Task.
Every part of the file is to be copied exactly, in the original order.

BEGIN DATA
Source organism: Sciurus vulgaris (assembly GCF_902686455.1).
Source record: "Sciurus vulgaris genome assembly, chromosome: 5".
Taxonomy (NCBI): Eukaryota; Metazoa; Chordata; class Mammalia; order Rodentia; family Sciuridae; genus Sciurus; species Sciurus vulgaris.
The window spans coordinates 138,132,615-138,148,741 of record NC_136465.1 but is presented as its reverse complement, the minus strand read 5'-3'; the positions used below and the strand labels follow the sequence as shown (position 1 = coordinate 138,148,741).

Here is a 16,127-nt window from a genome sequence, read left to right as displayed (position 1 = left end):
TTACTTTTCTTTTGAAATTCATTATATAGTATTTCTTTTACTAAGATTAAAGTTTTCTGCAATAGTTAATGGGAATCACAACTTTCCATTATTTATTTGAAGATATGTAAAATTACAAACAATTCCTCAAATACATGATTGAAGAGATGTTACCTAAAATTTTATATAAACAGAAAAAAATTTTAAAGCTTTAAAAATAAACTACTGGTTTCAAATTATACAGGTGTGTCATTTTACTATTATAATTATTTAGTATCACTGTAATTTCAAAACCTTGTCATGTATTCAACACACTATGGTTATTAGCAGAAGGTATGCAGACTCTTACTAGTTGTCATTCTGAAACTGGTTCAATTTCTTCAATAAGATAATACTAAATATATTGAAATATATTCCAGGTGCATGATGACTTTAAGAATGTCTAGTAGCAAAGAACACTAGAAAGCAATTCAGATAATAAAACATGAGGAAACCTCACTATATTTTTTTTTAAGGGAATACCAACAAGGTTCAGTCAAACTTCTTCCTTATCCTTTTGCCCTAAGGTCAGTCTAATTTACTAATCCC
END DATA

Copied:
Source organism: Sciurus vulgaris (assembly GCF_902686455.1).
Source record: "Sciurus vulgaris genome assembly, chromosome: 5".
Taxonomy (NCBI): Eukaryota; Metazoa; Chordata; class Mammalia; order Rodentia; family Sciuridae; genus Sciurus; species Sciurus vulgaris.
The window spans coordinates 138,132,615-138,148,741 of record NC_136465.1 but is presented as its reverse complement, the minus strand read 5'-3'; the positions used below and the strand labels follow the sequence as shown (position 1 = coordinate 138,148,741).

Here is a 16,127-nt window from a genome sequence, read left to right as displayed (position 1 = left end):
TTACTTTTCTTTTGAAATTCATTATATAGTATTTCTTTTACTAAGATTAAAGTTTTCTGCAATAGTTAATGGGAATCACAACTTTCCATTATTTATTTGAAGATATGTAAAATTACAAACAATTCCTCAAATACATGATTGAAGAGATGTTACCTAAAATTTTATATAAACAGAAAAAAATTTTAAAGCTTTAAAAATAAACTACTGGTTTCAAATTATACAGGTGTGTCATTTTACTATTATAATTATTTAGTATCACTGTAATTTCAAAACCTTGTCATGTATTCAACACACTATGGTTATTAGCAGAAGGTATGCAGACTCTTACTAGTTGTCATTCTGAAACTGGTTCAATTTCTTCAATAAGATAATACTAAATATATTGAAATATATTCCAGGTGCATGATGACTTTAAGAATGTCTAGTAGCAAAGAACACTAGAAAGCAATTCAGATAATAAAACATGAGGAAACCTCACTATATTTTTTTTTAAGGGAATACCAACAAGGTTCAGTCAAACTTCTTCCTTATCCTTTTGCCCTAAGGTCAGTCTAATTTACTAATCCC